Friday, May 12, 2006

Current mood: exanimate

Seventy-one degrees and sunny.

As I listen out my window, I hear: a lawnmower, the barking of a dog, and the chirping of a bird. Folks, this is not good for America. How are we to unite against the forces of evil when we are constantly distracted by pleasantries?

I ought to be hearing the slamming of doors, the racking of shotguns, the shrieking of women, and the whimpering of children. These are the sounds of an America uniting against a common enemy.

50 U.S.C. Chapter 34: National Emergencies Act

50 U.S.C. 1621. Declaration of national emergency by President; publication in Federal Register; effect on other laws; superseding legislation


(a) With respect to Acts of Congress authorizing the exercise, during the period of a national emergency, of any special or extraordinary power, the President is authorized to declare such national emergency. Such proclamation shall immediately be transmitted to the Congress and published in the Federal Register.
(b) Any provisions of law conferring powers and authorities to be exercised during a national emergency shall be effective and remain in effect (1) only when the President (in accordance with subsection (a) of this section), specifically declares a national emergency, and (2) only in accordance with this chapter. No law enacted after September 14, 1976, shall supersede this subchapter unless it does so in specific terms, referring to this subchapter, and declaring that the new law supersedes the provisions of this subchapter.

Ladies and Gentlemen of the blogosphere, I’m writing to remind you that our nation is in a state of emergency–sixteen times over. This is the list of National Emergencies currently in effect, along with the powers that the Executive has asserted to deal with each. May God have mercy on us all.

Declared: May 12, 2004
Continued: May 8, 2006

In Effect Through: May 12, 2007
National Emergency to block Property of Certain Persons and Prohibiting the Export of Certain Goods to Syria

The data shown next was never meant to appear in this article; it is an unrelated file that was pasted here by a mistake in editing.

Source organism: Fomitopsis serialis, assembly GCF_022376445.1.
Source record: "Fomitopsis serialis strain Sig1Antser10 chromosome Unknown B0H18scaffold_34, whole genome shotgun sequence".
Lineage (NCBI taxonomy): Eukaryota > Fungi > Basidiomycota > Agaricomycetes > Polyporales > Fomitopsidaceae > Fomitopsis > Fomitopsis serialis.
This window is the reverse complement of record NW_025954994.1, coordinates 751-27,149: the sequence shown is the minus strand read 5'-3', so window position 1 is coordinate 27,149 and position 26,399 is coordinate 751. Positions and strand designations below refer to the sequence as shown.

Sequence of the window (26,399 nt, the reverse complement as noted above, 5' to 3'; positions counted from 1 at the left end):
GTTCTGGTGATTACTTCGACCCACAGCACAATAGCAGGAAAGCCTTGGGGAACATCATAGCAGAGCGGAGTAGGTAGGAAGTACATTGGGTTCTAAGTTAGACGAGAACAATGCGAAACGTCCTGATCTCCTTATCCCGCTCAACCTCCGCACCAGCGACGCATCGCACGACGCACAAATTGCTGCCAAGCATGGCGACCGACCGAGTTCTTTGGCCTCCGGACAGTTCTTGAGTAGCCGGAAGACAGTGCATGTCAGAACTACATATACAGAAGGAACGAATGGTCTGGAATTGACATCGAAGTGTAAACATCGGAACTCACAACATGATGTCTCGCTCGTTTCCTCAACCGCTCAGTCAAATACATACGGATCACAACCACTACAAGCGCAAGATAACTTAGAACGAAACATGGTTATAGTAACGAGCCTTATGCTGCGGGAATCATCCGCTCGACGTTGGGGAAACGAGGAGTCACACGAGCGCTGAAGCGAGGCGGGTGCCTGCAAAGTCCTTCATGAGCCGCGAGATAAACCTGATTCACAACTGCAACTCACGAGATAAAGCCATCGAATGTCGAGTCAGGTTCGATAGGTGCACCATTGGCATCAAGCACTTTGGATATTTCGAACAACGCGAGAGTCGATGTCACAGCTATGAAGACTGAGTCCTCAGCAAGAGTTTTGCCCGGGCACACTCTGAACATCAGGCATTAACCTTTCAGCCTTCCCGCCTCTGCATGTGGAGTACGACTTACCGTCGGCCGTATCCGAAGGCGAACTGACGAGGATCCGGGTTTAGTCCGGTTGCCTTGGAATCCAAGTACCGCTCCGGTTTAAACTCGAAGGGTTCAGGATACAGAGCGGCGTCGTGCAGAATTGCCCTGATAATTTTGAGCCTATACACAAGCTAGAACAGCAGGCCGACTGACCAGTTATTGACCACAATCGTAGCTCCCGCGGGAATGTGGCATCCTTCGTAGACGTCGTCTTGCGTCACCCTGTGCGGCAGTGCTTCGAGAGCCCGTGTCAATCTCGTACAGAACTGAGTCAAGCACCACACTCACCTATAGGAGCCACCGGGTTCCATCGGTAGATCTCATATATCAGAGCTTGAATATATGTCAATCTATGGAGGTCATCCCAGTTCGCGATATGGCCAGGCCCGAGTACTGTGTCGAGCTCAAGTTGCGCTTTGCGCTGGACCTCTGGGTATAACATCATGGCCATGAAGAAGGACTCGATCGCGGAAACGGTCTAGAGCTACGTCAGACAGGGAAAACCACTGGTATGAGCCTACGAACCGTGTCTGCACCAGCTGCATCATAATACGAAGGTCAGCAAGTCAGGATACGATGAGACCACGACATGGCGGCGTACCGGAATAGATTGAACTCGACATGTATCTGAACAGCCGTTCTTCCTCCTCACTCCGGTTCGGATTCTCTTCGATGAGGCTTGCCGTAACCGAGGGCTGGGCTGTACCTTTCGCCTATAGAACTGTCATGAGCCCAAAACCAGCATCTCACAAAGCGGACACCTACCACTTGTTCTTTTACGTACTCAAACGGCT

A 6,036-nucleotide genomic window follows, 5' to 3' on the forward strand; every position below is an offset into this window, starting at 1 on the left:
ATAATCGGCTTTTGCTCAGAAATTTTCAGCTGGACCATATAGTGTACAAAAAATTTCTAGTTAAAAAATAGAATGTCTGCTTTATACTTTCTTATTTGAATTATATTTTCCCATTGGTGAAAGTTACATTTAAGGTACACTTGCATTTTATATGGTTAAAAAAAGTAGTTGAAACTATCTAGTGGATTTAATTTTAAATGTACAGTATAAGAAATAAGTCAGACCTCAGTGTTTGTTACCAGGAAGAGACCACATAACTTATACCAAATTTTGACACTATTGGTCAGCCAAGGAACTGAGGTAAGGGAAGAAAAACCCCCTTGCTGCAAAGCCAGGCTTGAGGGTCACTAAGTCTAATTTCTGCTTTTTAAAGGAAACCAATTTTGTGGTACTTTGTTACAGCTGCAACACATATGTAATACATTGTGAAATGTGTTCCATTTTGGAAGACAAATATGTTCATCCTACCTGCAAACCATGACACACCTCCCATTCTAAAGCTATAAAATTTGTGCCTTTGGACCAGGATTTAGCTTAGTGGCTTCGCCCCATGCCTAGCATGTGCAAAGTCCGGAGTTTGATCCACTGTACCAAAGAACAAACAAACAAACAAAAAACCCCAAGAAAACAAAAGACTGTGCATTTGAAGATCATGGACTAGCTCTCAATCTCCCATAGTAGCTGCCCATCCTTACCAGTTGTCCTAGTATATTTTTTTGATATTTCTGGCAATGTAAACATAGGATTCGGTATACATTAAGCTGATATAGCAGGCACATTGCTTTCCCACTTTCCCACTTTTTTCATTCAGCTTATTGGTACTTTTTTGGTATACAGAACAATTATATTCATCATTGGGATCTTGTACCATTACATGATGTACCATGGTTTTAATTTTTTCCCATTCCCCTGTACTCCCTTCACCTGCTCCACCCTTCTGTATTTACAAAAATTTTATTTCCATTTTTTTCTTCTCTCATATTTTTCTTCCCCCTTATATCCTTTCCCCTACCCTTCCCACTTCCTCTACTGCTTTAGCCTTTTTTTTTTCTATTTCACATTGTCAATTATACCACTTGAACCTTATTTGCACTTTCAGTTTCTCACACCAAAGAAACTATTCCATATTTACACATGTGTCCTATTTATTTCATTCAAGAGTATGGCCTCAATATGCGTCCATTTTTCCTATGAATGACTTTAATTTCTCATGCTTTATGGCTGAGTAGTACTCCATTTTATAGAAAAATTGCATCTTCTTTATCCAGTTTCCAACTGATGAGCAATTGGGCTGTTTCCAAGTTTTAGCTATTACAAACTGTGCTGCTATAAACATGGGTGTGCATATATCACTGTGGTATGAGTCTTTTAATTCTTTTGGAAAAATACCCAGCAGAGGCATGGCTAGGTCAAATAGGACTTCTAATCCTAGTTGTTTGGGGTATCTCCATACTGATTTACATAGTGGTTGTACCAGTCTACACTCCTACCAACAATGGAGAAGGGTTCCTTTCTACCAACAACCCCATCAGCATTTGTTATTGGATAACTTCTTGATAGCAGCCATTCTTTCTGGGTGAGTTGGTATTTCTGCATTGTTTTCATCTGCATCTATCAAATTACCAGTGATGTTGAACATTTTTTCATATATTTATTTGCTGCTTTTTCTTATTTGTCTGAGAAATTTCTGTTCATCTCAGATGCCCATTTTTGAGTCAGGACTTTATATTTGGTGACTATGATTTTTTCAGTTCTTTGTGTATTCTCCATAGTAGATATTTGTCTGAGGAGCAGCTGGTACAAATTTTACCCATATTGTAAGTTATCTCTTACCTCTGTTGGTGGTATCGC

Executive Orders: 13338, 13399
In Effect Through: March 7, 2007
National Emergency to Block Property of Persons Undermining Democratic Processes or Institutions in Zimbabwe
Executive Orders: 13288, 13391
In Effect Through: January 24, 2007
National Emergency to Prohibit Transactions With Terrorists Who Threaten to Disrupt the Middle East Peace Process
Executive Orders: 12947, 13099
In Effect Through: March 4, 2007
National Emergency Relating to Cuba and of the Emergency Authority Relating to the Regulation of the Anchorage and Movement of Vessels
Proclamations: 6867, 7757
In Effect Through: November 14, 2006
National Emergency to Block Iranian Government Property
Executive Order: 12170

In Effect Through: November 14, 2006

National Emergency Regarding the Proliferation of Weapons of Mass Destruction
Executive Orders: 12851, 12924

, 12938, 13094, 13382
In Effect Through: November 4, 2006

National Emergency to Block Sudanese Government Property and Prohibiting Transactions With Sudan
Executive Order: 13067







October 19, 2005

In Effect Through: October 22, 2006

National Emergency to Block Assets and Prohibit Transactions with Significant Narcotics Traffickers
Executive Order: 12978




September 21, 2005

In Effect Through: September 24, 2006

National Emergency to Block Property and Prohibit Transactions With Persons Who Commit, Threaten to Commit, or Support Terrorism
Executive Order: 13224




September 8, 2005

In Effect Through: September 14, 2006

National Emergency By Reason of Certain Terrorist Attacks
Proclamation: 7463
Executive Orders: 13223, 13235, 13253, 13286




July 19, 2005

In Effect Through: July 23, 2006

National Emergency To Block Property of Certain Persons and Prohibit the Importation of Certain Goods from Liberia
Executive Order: 13348




June 23, 2005

In Effect Through: June 27, 2006

National Emergency to Block Property of Persons Who Threaten International Stabilization Efforts in the Western Balkans
Executive Orders: 13219, 13304




June 17, 2005

In Effect Through: June 22, 2006

National Emergency to Block Property of the Government of the Russian Federation Relating to the Disposition of Highly Enriched Uranium Extracted From Nuclear Weapons
Executive Order: 13159




May 19, 2005

In Effect Through: May 22, 2006
National Emergency To Protect the Development Fund for Iraq and Certain Other Property in Which Iraq Has an Interest
Executive Orders: 13290, 13303, 13315, 13350, 13364









May 17, 2005

In Effect Through: May 21, 2006
National Emergency To Prohibit New Investment in Burma

Executive Order: 13047, 13310



5:32 PM – 3 Comments – 4 Kudos – Add CommentEditRemove

Are you trying to collect kudos from me? (^.^)